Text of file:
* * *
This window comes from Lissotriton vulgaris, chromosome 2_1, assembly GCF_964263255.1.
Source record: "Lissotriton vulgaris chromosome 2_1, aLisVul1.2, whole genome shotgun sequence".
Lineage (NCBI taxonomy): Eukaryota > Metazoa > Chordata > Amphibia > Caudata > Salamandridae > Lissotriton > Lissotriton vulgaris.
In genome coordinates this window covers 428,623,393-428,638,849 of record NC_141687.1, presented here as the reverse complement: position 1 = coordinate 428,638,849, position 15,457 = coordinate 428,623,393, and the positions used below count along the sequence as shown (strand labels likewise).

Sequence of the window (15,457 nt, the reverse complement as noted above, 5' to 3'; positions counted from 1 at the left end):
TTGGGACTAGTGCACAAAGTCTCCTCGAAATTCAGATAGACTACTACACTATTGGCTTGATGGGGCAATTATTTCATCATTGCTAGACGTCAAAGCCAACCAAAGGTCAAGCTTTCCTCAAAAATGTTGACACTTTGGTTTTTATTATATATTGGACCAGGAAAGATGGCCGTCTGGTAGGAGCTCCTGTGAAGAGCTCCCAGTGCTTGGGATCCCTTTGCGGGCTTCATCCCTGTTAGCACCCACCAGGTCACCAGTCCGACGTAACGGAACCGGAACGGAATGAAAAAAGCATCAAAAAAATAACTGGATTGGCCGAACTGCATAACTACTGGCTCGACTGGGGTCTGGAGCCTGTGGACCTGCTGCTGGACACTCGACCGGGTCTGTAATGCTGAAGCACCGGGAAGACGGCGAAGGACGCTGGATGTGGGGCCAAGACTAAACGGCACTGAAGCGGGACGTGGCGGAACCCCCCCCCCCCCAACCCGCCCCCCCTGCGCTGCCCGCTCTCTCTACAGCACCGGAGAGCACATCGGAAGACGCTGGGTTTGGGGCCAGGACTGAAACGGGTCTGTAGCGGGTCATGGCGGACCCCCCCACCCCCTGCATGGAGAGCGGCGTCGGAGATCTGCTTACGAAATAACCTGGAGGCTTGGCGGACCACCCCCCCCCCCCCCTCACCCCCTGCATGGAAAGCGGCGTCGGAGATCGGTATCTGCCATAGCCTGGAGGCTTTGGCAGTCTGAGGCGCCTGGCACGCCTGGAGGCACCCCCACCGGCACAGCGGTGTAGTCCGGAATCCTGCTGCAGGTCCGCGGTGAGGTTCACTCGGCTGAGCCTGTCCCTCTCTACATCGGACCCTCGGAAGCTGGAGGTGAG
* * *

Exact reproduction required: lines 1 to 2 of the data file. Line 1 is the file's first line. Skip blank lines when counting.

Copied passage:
This window comes from Lissotriton vulgaris, chromosome 2_1, assembly GCF_964263255.1.
Source record: "Lissotriton vulgaris chromosome 2_1, aLisVul1.2, whole genome shotgun sequence".